Xiaomi Inc.'s blazing growth is coming under increasing pressure. The Chinese smartphone company, which has developed a cult following in Asia and is now eyeing expansion abroad, is combating supply bottlenecks, competitors who are wise to its strategy and new rivals with plans to launch their own phones in China this year -- all raising the issue of whether Xiaomi has staying power or if it's just a flavor of the month in Asia's increasingly crowded Android market.
CEO Lei Jun recently hinted that selling 100 million smartphones this year might be not a realistic target. He now expects sales in 2015 to be on the low end of that, between 80 million and 100 million units.
Company officials conceded that among the challenges that Xiaomi currently faces are supply constraints. “We still aren’t making as many as we could sell of any given product, particularly the high-end products Mi Note [and] Mi 4, for example,” Hugo Barra, Xiaomi’s vice president for overseas operations, told International Business Times on Friday. Barra spoke at an event in Bangalore, India, where he was promoting the Redmi 2 smartphone.
Barra said Xiaomi, which saw pretax sales grow 135 percent in 2014, is dealing with a number of supply chain constraints. “With the Mi 4, it was the display that turned out to be the bottleneck. With Mi Note it’s glass. With something else, it’s another component or multiple components, multiple different things,” Barra said.
Even as it deals with supply constraints, Xiaomi is facing stiffer competition. As a result, some analysts said the company will have a tough time hitting the high end of Lei’s target. “One hundred million is very difficult,” said Chris DeAngelis, a general manager at Alliance Development Group, a cross-border business consultancy that focuses on helping technology companies establish themselves in China.
“It seems every major OEM in China has now created a new brand to compete directly with Xiaomi,” he said. This includes Lenovo Group Limited’s Shenqi or ‘Magical’ brand, Huawei Technology Co. Ltd.’s Honor, Coolpad Group Ltd.’s Dazen and ZTE Corporation’s Nubia.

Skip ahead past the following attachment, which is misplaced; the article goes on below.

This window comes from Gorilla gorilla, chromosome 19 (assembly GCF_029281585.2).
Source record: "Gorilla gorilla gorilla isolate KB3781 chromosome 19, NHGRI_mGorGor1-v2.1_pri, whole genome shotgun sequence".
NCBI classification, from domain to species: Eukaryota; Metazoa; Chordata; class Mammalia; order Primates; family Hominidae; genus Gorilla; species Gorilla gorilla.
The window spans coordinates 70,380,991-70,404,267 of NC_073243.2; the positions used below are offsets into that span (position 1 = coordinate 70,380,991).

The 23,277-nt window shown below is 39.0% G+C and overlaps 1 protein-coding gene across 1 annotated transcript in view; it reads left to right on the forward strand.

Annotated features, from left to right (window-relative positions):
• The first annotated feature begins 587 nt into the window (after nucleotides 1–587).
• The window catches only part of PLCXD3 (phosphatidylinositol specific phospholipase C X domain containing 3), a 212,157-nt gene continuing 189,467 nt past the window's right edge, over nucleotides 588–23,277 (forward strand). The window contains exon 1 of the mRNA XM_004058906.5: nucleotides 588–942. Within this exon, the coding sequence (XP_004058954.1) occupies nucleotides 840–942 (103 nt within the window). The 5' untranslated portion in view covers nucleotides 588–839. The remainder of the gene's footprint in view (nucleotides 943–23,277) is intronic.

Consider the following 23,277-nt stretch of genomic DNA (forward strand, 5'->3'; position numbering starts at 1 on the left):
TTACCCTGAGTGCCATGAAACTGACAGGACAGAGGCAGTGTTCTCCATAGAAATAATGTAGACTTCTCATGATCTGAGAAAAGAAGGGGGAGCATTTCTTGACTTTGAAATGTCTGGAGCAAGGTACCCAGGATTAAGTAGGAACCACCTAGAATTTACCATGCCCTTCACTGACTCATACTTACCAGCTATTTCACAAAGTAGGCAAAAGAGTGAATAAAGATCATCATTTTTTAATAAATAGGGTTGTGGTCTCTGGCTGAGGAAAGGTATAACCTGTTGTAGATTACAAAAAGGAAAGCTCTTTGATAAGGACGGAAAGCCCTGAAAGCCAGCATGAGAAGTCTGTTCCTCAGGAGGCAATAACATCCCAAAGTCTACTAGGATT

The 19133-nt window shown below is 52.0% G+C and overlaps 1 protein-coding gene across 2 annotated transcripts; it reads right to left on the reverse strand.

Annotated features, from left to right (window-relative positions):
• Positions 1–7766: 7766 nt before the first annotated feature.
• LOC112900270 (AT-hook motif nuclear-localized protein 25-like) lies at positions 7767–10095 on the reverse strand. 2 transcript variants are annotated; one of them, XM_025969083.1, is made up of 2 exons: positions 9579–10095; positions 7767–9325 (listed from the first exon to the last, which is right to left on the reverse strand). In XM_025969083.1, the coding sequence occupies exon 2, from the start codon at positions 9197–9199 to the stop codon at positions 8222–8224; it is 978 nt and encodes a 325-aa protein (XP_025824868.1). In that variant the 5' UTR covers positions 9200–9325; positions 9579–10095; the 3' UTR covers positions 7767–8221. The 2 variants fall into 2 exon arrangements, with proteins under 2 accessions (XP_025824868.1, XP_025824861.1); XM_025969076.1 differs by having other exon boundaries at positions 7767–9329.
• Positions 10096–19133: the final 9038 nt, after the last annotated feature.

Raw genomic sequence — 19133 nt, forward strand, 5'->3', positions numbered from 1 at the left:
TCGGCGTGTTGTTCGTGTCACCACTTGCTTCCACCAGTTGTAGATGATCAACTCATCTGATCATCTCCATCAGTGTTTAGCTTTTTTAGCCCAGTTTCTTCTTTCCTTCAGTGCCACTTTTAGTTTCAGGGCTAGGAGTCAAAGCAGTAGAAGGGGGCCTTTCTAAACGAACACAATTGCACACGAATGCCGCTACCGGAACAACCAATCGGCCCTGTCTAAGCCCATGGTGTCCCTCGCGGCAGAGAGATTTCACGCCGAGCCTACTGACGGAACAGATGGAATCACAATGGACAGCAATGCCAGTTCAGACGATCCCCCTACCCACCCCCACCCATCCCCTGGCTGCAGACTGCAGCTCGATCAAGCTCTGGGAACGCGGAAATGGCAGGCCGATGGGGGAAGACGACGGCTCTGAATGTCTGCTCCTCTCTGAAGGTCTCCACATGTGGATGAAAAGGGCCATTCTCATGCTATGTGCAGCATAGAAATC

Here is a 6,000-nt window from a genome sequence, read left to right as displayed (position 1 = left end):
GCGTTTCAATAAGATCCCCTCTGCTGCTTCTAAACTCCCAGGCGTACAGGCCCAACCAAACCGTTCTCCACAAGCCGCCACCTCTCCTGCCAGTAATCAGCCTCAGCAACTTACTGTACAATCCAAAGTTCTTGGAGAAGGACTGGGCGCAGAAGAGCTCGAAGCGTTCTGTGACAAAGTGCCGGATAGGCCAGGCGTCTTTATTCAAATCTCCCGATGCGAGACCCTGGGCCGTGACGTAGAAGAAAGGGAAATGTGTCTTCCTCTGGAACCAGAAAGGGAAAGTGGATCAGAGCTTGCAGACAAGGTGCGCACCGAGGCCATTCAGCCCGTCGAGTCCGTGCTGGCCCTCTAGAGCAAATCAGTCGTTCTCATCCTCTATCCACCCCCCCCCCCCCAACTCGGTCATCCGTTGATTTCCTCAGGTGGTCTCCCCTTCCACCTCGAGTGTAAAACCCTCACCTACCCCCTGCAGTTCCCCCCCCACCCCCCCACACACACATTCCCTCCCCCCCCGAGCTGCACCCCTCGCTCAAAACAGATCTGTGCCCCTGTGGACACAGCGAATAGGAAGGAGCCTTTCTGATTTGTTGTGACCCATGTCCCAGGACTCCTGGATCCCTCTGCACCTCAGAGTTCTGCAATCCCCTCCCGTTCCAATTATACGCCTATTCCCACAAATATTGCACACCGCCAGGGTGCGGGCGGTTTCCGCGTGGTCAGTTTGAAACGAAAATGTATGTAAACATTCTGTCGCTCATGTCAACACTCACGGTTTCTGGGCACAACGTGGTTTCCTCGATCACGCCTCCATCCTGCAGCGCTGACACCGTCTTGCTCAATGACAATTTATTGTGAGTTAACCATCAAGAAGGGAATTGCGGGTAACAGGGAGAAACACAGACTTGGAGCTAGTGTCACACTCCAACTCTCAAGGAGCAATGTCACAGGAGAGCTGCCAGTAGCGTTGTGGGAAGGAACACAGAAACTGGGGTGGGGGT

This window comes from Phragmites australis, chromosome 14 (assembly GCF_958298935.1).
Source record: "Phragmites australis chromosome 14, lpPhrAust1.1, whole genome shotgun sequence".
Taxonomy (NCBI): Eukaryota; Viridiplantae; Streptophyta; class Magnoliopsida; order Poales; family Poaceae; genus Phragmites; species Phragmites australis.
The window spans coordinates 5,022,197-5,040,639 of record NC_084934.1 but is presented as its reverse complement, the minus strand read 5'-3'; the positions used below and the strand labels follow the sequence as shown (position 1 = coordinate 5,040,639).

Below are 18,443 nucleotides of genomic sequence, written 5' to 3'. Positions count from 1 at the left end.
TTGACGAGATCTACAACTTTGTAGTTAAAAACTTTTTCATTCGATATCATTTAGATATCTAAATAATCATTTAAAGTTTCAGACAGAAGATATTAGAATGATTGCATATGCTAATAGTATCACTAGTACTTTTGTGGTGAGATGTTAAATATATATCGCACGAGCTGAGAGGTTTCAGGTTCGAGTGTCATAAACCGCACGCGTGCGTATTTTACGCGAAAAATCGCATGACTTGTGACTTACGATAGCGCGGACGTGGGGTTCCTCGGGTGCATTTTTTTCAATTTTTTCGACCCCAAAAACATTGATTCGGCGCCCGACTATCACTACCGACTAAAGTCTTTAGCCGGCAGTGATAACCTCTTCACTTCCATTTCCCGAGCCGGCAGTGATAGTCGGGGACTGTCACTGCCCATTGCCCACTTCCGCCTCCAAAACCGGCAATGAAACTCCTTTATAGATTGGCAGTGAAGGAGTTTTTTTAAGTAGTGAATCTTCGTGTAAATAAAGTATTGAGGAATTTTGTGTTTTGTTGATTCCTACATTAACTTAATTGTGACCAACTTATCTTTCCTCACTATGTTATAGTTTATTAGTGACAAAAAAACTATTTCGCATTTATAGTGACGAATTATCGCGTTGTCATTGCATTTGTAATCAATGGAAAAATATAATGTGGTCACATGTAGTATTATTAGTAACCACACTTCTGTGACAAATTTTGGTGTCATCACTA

“Xiaomi is now competing head-to-head with these new brands in every market they enter -- especially in Southeast Asia and India,” DeAngelis said. Further, strong local companies such as Micromax Informatics Ltd. in India or Himax in Indonesia, are also fierce competitors. Micromax even has plans to expand into some of the markets Xiaomi is targeting for its next growth phase, including Malaysia, where the Redmi 2 was launched a day ahead of its India debut.
Competition in China is even fiercer from rivals such as Meizu Technology Co. Ltd., a company that is older than Xiaomi and that recently received a fund infusion from Alibaba Group Holding Ltd., and Smartisan. New, well-funded competitors continue to enter the market such as LeTV, which will launch a series of phones this year, DeAngelis said in an email interview with IBTimes.
Saturation In China
The competition is playing out in an increasingly saturated market, according to Daniel Gleeson, an analyst who tracks mobile devices and networks at London-based consultancy IHS Global Ltd. Nearly 95 percent of the handsets shipped into China in 2014 were smartphones, and shipments will grow just 8 percent in 2015, according to IHS.
“While Xiaomi can still grow domestically by stealing market share from its competitors, its meteoric growth will inevitably slow,” Gleeson said in an email.
Xiaomi will also lose some home-field advantages as it moves beyond China. In India, for instance, Google Inc.’s mobile app store is available to anyone, as are most of its services. A ban in China to no small extent has helped Xiaomi build its own app store and establish a very close rapport with its domestic consumers. That Xiaomi gets a cut from the app sales on its store also helps it maintain its razor-thin margin, Gleeson said.
To be sure, Xiaomi isn’t standing still. In India, it actively engages people on its Facebook page, invites people to its events and encourages suggestions for apps, features and even bug fixes. But outside the limited world of geeks, a large section of Indian buyers would be just as happy with an equally good phone from Motorola Mobility at the same price, and Motorola is a brand that many an urban Indian remembers fondly all the way back to the Razr.
Branding is also another long-term challenge Xiaomi will have to contend with, especially if it eventually wants to enter the U.S. market, where it is largely perceived as “China’s Apple.” Xiaomi’s Mi Note is a technological marvel. It is thinner and lighter than the iPhone 6 Plus and has a slightly larger screen as well. And the Pro version doesn’t scrimp on hardware. What the Chinese company will face is the perception among Western consumers that “Chinese” is synonymous with “cheap.”
“The fact that Xiaomi is undercutting its competitors by a great deal could actually be a hindrance in this regard,” Gleeson at IHS said. “It is already distancing itself a little from its Chinese heritage by adopting the Mi brand as its main brand rather than Xiaomi, which can be tricky to pronounce for Westerners.”
Xiaomi reportedly plans to build a production plant in India to support its growth on the subcontinent.